• Less developed nations have a comparative advantage in the production of simpler goods like clothing that do not require skilled labor.

Trade makes us wealthier
Trade Makes Us Wealthier!

  • Trade moves goods to people who value them. Doing so increases their value.

    • You have a new ball cap that does not fit you.

    • Your friend has a soccer ball they don’t use.

    • You want the ball, she wants the hat.

    • You trade and both end up with something you want. In essence, you are both wealthier.

  • Remember – wealth is more than just money. It is whatever people value!

Trade makes us wealthier1
Trade Makes Us Wealthier!

  • Trade increases the quantity and variety of goods available.

Trade makes us wealthier2
Trade Makes Us Wealthier!

  • Trade lowers the cost of goods.

    • First, by opening up markets to less costly goods from other places.

    • Second, by expanding markets for products. This allows producers to take greater advantage of mass production – buying supplies and producing things on a large scale can often be done more cheaply than on a small scale.

More winners than losers
More Winners Than Losers

  • Not everyone gains from expanding global trade.

    • Cheap imports can take business away from American producers and even force some out of business.

    • This can lead to American workers losing their jobs.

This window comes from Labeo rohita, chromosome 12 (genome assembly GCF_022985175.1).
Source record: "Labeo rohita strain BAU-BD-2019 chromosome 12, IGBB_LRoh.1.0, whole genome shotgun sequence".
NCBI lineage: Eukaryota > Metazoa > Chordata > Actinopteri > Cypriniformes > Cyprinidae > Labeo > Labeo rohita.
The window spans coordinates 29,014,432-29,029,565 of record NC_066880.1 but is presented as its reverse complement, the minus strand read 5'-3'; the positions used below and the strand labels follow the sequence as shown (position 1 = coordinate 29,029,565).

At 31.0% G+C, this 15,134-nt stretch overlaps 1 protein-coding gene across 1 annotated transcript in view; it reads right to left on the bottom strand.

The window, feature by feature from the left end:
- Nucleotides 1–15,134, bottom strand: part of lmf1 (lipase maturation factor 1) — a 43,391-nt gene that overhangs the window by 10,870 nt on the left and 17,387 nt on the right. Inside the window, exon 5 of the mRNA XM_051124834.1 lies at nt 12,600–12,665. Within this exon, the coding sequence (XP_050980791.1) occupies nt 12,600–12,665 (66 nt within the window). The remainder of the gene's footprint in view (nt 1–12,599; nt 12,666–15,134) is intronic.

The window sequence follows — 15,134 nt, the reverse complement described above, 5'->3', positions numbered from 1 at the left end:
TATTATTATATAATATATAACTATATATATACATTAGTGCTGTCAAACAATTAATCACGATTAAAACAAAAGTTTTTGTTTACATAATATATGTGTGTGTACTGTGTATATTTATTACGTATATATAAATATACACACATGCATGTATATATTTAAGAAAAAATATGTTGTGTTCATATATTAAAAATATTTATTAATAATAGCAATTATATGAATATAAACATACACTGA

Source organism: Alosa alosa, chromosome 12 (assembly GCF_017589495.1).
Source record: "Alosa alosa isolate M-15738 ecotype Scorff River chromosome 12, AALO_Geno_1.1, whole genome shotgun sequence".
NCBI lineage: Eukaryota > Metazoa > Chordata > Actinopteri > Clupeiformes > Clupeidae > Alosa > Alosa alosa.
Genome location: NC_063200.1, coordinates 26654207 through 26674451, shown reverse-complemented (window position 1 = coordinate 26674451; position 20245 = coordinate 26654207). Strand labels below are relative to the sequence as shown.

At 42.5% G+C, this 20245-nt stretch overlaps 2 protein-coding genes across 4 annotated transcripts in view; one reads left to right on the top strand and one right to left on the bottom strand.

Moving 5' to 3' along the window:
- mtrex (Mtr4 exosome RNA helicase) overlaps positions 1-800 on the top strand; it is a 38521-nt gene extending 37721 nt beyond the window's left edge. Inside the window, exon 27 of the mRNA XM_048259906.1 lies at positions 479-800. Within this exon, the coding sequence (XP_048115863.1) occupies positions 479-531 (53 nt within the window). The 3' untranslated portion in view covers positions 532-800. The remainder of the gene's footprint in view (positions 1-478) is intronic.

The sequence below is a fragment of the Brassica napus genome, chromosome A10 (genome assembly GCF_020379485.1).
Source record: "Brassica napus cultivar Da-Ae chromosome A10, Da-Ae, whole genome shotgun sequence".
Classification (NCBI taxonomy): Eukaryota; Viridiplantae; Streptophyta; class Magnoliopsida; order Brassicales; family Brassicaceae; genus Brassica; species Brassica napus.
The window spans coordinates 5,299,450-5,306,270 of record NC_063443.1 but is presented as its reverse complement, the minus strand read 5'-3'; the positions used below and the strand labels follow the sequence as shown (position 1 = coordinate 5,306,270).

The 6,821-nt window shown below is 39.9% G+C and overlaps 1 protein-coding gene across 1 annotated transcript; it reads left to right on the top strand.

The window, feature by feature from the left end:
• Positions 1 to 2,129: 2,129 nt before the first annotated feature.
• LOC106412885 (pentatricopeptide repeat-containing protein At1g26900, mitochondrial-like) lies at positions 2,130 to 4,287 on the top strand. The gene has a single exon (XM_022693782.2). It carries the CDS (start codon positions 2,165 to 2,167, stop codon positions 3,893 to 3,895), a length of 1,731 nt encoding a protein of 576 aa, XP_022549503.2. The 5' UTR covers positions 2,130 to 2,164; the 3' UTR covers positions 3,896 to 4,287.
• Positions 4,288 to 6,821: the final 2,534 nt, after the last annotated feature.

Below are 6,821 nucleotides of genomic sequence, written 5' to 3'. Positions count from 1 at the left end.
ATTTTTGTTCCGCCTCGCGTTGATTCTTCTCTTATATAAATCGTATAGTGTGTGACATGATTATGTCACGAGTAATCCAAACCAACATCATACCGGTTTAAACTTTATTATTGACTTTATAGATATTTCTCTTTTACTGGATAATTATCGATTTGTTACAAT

• This especially impacts places that depend more heavily on manufacturing (historically, Mansfield!)

More winners than losers1
More Winners Than Losers

  • Economists point out that as the economy changes, old jobs may be lost, but new ones are created.

Free trade
“Free Trade”

  • In theory, completely free trade (in which national governments do not interfere whatsoever with trade between nations), should make people better off.

  • We have already seen, though, how free trade can hurt the economies of certain parts of the country - at least in the short run.

  • Are there any other drawbacks?

Free trade1
“Free Trade”

  • In theory, the United States should go all-in on industries they have a comparative advantage for (high-tech, high-skill production and service jobs) and leave simpler tasks to less-developed countries who hold a comparative advantage in those.

  • What exceptions might there be?

Strategic industries
Strategic Industries

  • A strategic industry is an industry that a government considers to be very important for the country’s economy or safety.

Strategic industries2
Strategic Industries

  • Why might it not be in the best interest of our national security to completely turn over things like food production to less developed countries, even though they might hold a comparative advantage in it?

The roman example
The Roman Example

  • “By the time of Augustus, North Africa and Egypt were supplying most of the grain that the empire consumed, with farms in Italy selling only a marginal amount. In other words, instead of a fertile citizen population tilling the fields and sustaining the state locally, the Romans outsourced their agricultural production to feed their cities across the Mediterranean.”

The roman example1
The Roman Example

  • “The consequences for the later empire could not be any more grave…[T]he Vandals would continue moving to North Africa, and eventually took over Carthage, ending the supply of grain being shipped to Rome. This meant functionally that the city could scarcely feed itself…”

    - Ryan Grant, The Distributist Review